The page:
Throughout the year, I speak with many broker/owners, marketing VPs, office managers and the occasional IT director.
These discussions are the first steps in peeling back the layers of a brokerage to reveal what’s special. What we find, we mold. We bake it into their identity. Their websites. Their voice. Their marketing. Their strategy.
Often, during these early discussions, I’ll mention products, apps and names of vendors who supply specific solutions to the pressing issues within. Things they can attack immediately.
There are times when none of the things I mention ring any bells.
CEO. President. VP. Managing Broker. Office Manager. IT. Marketing Director. HR. Sales Manager. Director of Relocation, Director of Education and Training. These are titles found on most brokerage org charts. Critical positions that maintain the status quo.
But status quo begets complacency. It’s a bad place to be during times bursting with innovation. When economies and markets are rebounding. When there’s fierce competition for eyeballs, dollars and market share.
We live in a new economic environment. A time of rapid change. A time when one differentiating idea, one reach outside the status quo, could significantly expand a brand’s competitive edge. A time when rising above the hurdle that pits innovation against tradition is paramount. A time when you can’t stand still for an instant.
In these times, you need to add someone new to the mix. Someone special.
Your next hire should be new – plucked from the streets of raw talent. Just like on the X Factor.
You need a…
Think record labels’ A&R. The guys and gals who combed the club scene hoping to discover the next big thing.
This new hire would have a cool title: Director of Innovation. VP of Discovery.
She’d have one ear constantly to the ground. A sharp sense for trends and the ability to know when they’re in their prime and about to hit mass adoption versus when they are about to jump the shark.
She’s awake. Certain. Brave. She tries things. Apps. Tools. Software. She compares.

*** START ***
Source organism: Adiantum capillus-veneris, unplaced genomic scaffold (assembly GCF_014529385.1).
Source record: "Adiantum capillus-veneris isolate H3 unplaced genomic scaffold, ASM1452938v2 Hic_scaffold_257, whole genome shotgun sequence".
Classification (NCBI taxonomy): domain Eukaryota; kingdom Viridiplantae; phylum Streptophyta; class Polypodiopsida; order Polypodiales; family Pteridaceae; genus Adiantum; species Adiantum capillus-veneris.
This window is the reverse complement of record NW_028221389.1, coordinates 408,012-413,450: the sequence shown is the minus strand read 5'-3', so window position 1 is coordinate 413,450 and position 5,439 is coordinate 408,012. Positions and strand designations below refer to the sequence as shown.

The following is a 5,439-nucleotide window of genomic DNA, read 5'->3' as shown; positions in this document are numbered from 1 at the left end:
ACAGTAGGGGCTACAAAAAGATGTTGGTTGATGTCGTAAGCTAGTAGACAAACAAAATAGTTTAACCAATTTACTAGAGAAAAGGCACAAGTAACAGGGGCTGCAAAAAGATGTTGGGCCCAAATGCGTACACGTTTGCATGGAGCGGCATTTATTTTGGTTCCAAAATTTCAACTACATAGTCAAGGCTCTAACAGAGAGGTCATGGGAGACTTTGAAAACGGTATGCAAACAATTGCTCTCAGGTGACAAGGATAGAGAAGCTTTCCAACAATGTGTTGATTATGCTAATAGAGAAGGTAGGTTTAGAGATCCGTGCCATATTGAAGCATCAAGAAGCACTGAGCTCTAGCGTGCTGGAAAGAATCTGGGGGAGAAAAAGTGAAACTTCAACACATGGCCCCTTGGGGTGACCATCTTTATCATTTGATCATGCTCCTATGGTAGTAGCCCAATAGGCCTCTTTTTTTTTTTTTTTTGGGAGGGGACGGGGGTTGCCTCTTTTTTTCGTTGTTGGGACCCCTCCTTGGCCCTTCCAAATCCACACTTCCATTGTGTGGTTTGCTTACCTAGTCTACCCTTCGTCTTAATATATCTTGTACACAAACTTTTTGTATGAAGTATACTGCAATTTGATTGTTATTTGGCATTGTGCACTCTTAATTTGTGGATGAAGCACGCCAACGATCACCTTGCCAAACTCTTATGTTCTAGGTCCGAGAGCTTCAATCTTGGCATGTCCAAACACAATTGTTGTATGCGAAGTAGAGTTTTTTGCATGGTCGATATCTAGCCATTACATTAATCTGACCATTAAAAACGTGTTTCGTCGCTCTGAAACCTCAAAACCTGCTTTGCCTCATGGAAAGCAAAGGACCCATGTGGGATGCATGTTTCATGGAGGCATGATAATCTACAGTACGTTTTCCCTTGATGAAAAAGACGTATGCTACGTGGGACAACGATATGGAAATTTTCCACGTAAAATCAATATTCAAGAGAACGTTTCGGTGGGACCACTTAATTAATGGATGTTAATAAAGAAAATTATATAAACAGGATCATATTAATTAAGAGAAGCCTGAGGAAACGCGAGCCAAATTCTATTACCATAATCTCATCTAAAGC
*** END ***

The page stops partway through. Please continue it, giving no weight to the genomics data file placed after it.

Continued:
She reads deeply, beyond the industry trades. Networks with colleagues at other companies both inside and outside real estate.
She is the point of contact for vendors looking for their one shot to pitch a product that may indeed solve the problem you’re most concerned with right now.
This person has no idea what her Klout score is. Has never been the Mayor of anything. Doesn’t friend anyone online she doesn’t respect offline. Her job – watch the broker’s back and help push the company forward.
A serious mofo. A lot like some of you.
No single scenario sums up every brokerage matrix. Yet commonalities exist. Specifically, the way you’ve hired and structured your teams. All based on how things used to be. Before the recession. Before the cloud. Before iPhones and iPads. Before whatever comes next.
Imagine you start over today. Build your firm from scratch. Think about the skills and talent you’d need to pull it off. Technologies you’d need to acquire or build. And the brand assets you’d have to create and manage along with the content you’d need across all forms of media.
You’d probably look a lot more like Redfin than you’d care to imagine. Or even Zillow, Trulia, Sawbuck or M Squared Real Estate.
These companies, along with the many new brokerages and growing volume of older companies that have restructured and become seriously progressive, are setting new standards for what a brokerage should look like.
Mobile and digital strategies intact.
Culture slowly brewing.
Alive and kicking
This past week, during the first leg of a three-week road trip visiting brokers, clients and friends around the country, a client described the twenty-something college grad with an MBA just hired to join the brokerage. The right move.
This brokerage has market share. They have a culture. But more important they have a hip chief of technology who wants to redo everything. An equally forward-thinking director of marketing who isn’t tweeting all day. A dedicated CEO. A spirited VP. Managers who gather and whiteboard ideas.
Their gaze is forward. Not crowded by a dusty server room or closed off in cubes of mediocrity. Not constrained by an org chart that was created when both computers and hair were really big.
This is the stuff that makes this 100-year-old firm spry. Alive. Kicking. And explains why their nearest competitor has 1/10 of the market share they have locked in.
This is the stuff that restores my faith in the future of the brokerage business.
Find that serious mofo. Or empower someone internally to become one. Or become one yourself. And then let loose.
That’s how the brokerage of 2013 needs to roll.